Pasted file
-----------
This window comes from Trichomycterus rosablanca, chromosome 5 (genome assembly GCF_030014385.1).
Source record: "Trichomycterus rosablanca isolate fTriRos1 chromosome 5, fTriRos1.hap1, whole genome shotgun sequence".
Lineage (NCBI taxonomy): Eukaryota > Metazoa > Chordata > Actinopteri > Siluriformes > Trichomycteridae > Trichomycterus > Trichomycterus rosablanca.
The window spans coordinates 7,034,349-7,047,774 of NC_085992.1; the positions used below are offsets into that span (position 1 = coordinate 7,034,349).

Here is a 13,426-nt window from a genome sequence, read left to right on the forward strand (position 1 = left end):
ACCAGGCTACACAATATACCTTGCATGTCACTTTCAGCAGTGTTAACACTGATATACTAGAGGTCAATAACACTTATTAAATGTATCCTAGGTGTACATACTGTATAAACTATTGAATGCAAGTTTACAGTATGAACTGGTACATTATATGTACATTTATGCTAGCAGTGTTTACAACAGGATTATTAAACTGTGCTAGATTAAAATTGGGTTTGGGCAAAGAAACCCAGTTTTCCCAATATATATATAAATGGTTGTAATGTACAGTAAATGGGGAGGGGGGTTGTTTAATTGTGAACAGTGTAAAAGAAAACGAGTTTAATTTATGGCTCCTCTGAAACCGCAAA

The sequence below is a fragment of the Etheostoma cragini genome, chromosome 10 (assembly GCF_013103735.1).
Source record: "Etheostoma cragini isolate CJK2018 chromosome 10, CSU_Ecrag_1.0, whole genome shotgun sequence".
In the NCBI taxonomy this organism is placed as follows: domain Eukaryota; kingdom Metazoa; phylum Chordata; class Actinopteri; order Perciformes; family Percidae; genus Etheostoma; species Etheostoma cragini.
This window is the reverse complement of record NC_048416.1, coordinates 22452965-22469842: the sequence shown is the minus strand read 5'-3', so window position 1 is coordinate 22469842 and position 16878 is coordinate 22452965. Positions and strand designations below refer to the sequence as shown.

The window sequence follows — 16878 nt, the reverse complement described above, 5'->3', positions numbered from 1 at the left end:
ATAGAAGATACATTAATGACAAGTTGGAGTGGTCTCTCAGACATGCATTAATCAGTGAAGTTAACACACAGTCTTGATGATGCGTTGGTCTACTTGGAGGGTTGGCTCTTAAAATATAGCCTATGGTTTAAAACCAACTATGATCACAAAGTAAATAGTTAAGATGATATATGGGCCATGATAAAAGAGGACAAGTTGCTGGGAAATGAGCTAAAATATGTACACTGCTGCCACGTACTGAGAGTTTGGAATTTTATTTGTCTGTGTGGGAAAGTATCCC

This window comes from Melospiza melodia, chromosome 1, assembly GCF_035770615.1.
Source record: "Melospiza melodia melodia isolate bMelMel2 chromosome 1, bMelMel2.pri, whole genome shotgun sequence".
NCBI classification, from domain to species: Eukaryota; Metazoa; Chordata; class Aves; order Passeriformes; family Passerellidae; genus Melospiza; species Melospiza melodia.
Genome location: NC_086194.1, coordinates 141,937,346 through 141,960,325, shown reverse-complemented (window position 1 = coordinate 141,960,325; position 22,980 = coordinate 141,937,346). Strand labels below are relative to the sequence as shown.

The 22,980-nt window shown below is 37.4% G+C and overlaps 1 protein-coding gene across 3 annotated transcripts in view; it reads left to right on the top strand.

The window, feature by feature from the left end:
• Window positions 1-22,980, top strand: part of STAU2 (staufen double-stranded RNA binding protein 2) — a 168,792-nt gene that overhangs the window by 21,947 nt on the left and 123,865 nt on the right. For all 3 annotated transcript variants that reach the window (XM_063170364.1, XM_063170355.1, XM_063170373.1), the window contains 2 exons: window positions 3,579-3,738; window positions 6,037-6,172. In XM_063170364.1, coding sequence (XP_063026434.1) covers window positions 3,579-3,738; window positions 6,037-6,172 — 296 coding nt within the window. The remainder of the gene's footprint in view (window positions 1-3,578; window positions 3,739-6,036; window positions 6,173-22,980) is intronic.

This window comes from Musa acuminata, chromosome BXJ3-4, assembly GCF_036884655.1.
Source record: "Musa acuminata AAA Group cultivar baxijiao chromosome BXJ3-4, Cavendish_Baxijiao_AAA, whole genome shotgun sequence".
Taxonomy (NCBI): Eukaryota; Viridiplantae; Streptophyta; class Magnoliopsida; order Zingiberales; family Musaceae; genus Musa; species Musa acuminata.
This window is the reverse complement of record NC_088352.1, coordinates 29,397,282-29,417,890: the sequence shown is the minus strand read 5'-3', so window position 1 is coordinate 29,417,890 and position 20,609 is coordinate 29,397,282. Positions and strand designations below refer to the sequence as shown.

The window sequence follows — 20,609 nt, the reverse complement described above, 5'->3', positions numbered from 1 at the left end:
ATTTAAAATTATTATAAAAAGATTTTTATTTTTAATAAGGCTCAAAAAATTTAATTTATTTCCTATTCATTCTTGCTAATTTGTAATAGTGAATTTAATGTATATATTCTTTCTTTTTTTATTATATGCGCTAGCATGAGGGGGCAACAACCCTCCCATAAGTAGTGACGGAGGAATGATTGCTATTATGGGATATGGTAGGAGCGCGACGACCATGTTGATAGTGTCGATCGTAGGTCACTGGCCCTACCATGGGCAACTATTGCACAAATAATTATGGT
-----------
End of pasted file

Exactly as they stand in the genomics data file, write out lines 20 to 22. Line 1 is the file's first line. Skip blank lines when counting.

This window comes from Musa acuminata, chromosome BXJ3-4, assembly GCF_036884655.1.
Source record: "Musa acuminata AAA Group cultivar baxijiao chromosome BXJ3-4, Cavendish_Baxijiao_AAA, whole genome shotgun sequence".
Taxonomy (NCBI): Eukaryota; Viridiplantae; Streptophyta; class Magnoliopsida; order Zingiberales; family Musaceae; genus Musa; species Musa acuminata.